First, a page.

Cash-Worthy: Good stuff. This will most likely find a place on my shelf.

Not Bad: I liked it. I’m glad I saw it, and it may or may not end up on my shelf at some point. I would say rent it first to be safe.

Meh: Rent it first. You may love it or hate it, but I’m indifferent probably because it’s not my type of movie. I’m glad I saw it, but it won’t end up on my shelf.

Emergency Cake: I have an emotional reaction to movies sometimes, especially to tragedies. If a movie makes me sad or angry, sometimes it will stick with me for a while. At these times, only chocolate cake can save me. Chocolate cake makes everything better. No shelf for you. Ever.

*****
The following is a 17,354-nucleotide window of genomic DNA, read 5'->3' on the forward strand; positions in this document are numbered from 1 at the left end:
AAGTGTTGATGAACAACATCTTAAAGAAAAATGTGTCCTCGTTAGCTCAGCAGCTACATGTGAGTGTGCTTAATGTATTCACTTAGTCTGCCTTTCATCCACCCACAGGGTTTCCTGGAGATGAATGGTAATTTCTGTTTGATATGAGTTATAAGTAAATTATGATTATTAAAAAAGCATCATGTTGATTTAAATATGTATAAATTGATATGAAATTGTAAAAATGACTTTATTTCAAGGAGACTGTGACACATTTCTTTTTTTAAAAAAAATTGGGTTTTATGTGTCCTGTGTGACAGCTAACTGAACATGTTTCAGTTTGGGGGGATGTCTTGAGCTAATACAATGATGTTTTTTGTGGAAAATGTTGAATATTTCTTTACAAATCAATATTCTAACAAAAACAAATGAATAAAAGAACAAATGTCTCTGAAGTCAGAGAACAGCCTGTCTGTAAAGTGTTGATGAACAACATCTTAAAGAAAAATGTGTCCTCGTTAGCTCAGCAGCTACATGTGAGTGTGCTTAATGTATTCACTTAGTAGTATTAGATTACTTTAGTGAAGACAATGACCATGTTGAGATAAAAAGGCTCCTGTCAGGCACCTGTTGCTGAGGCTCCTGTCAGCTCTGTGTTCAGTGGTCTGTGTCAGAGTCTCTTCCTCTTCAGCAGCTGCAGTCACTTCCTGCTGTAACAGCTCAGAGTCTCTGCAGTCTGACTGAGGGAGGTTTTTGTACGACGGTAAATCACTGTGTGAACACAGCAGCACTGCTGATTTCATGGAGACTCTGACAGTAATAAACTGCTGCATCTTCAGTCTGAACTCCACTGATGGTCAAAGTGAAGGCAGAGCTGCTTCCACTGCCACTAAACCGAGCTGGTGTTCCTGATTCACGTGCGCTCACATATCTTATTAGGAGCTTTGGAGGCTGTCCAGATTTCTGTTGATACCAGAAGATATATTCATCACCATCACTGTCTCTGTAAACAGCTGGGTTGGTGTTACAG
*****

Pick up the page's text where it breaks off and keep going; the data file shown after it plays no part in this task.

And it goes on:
7 thoughts on “Movie Review: Ben-Hur

  1. disperser says:

    Another movie I’ll not be watching. In part, the religious thing, I must admit, but I’m glad you likes it.

    I have watched the original . . . and let it slip from any of the memory compartments I can access. All I remember is that I didn’t like the original. Didn’t hate it, either. It just didn’t do anything for me. Contrived, would be my one-word review.

    Also, I had read this version concentrates more on forgiveness whereas the 1959 version focused more on vengeance (more my style than forgiveness). Both versions differ from the 1925 adaptation of the 18th-century book. And everything differs from the book.

    • paigeaddams says: